Leadership drain looms

by 10 Nov 2007

THE LEADERSHIP drain is the next stage in the war for talent as organisations find it increasingly difficult to find talented leaders.

Young potential leaders are leaving Australia in droves for Asian and European markets and Australian companies are faced with the challenge of devising incentives to keep them here.

“Australia is a small market with limited opportunities. We have a history of heading overseas with our backpacks on. These days we head overseas with our briefcases on,” said Mark Busine, general manager of DDI.

“In an increasingly global environment, skills such as global acumen and cultural interpersonal sensitivity will become fundamental to leadership success” he said.

According to Busine, Asian markets are particularly attractive to young emerging leaders.

“Our proximity and relative familiarity with the Asian region means we are well-placed to take on opportunities in the Asia region. We are also seeing a number of Australian organisations expanding operations into this rapidly growing market and using Australian talent to support the growth. In addition to this many Asia markets are facing a significant talent shortage, particularly in the leadership space,” he said. He said China in particular faced specific issues.

According to Peter Zarris, CEO of OPIC, the leadership drain is being fuelled by generation X and Y’s insatiable need for new experiences and to see the world.

“This is a transient group of people who rate life’s experiences ahead of the traditional boomer values of owning their own home and financial security”he said.

Zarris believed the drain is also being fuelled by a growing international recognition that Australia has a strong leadership culture.

“Australians make very good leaders thanks to our culture. We’re extroverted, prepared to have a go, easy-going, hard-working, down-to-earth, accessible, real, known and adaptable – qualities which are mandatory for leadership. These qualities are especially desirable in cultures – particularly Asian cultures –where they are not only in short supply but where they are viewed as a ‘must have’ in leaders,” he said.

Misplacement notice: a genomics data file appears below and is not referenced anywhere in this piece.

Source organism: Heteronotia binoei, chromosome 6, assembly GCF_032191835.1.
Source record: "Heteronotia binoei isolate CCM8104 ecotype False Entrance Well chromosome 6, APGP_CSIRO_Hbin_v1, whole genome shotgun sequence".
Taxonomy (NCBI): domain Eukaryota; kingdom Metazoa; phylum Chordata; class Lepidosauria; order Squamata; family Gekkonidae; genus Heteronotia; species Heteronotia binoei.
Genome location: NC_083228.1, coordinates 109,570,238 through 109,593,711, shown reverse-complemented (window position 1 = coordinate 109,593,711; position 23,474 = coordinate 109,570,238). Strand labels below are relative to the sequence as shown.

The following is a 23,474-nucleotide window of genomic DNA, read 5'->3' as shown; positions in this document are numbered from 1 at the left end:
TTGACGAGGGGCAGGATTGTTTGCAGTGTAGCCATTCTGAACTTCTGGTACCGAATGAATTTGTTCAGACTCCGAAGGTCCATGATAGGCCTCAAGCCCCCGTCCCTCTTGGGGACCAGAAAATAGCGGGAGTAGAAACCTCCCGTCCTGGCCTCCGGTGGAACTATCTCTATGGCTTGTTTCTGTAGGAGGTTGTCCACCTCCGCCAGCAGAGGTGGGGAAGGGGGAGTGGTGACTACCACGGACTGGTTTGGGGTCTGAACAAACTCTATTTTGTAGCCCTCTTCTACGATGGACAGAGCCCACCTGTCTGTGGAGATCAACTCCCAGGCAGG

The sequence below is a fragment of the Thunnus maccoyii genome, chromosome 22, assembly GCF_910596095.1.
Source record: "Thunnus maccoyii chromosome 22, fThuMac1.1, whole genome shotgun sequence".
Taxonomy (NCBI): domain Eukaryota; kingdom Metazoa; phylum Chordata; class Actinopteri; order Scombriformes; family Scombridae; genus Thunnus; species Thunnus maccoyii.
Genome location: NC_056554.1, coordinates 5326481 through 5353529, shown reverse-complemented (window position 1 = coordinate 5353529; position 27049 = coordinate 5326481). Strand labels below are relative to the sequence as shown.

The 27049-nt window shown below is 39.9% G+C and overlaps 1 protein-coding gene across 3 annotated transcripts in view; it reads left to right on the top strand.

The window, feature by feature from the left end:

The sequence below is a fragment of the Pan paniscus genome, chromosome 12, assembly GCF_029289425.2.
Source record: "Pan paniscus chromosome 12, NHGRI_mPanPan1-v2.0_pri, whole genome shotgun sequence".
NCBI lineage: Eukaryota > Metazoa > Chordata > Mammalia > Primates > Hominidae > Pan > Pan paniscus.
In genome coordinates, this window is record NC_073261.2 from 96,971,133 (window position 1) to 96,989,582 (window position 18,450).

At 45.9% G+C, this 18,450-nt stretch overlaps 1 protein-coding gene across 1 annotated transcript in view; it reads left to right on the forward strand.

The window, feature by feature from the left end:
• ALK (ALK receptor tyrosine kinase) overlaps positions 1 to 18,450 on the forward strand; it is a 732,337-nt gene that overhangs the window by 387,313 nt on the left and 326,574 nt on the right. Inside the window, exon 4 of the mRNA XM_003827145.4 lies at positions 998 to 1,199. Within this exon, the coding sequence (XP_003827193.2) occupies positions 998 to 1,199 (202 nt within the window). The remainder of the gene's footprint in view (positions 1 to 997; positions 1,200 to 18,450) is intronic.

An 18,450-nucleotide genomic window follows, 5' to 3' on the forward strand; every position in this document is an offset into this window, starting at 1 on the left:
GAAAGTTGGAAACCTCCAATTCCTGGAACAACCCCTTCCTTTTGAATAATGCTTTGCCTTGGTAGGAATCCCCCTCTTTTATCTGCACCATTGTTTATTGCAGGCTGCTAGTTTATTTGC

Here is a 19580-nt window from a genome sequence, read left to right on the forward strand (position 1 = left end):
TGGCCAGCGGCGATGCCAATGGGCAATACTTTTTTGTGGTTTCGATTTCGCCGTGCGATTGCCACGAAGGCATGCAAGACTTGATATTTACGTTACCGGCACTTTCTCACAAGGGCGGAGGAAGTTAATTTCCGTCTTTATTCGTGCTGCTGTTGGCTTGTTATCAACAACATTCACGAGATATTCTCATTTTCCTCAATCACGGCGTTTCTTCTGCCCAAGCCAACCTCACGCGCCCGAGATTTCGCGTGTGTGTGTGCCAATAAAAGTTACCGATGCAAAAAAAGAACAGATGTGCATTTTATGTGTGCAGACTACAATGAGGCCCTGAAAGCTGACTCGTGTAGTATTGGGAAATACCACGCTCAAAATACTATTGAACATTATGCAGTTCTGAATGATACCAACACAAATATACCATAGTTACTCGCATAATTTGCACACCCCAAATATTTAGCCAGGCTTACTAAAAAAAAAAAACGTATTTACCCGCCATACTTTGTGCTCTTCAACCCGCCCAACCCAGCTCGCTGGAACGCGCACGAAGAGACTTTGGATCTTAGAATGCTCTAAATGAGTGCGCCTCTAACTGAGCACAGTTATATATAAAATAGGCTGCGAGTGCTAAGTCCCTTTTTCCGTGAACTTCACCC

HR managers have a challenge on their hands to identify young leaders and give them the right incentives to stay. According to the DDI Future of Work Survey, 94 per cent of respondents believe the ability of leaders to work across different cultures and countries will increase in importance. Also 72 per cent believe Australian organisations will find it more difficult to retain leaders attracted by overseas opportunities.

Zarris warned of heavy poaching over the next decade and the need for Australian companies to avoid the drain of talented leadership. He said the best avoidance mechanism is early leadership identification and significant investment in long-term leadership development programs.

“Identification needs to happen as early as 25 and certainly well before the age of 35. If companies leave it later than this they run the risk of losing these people. Good leadership plans need to include personal development opportunities such as overseas postings, think tanks and cross disciplinary experience such as working in sales, marketing, operations and other areas of business in order to have a broad understanding of the challenges across business,” he said.

However globalisation will cause Australia to lose many of its talented leaders anyway and, according to Zarris, all companies can do is try to keep leaders here for as long as possible.

“The leadership drain is an inevitability, but something companies can either manage or be a victim of. Managing it will mean retaining the commitment of gen X and Y and enjoying the expertise and drive they bring to the organisation, for that bit longer.”


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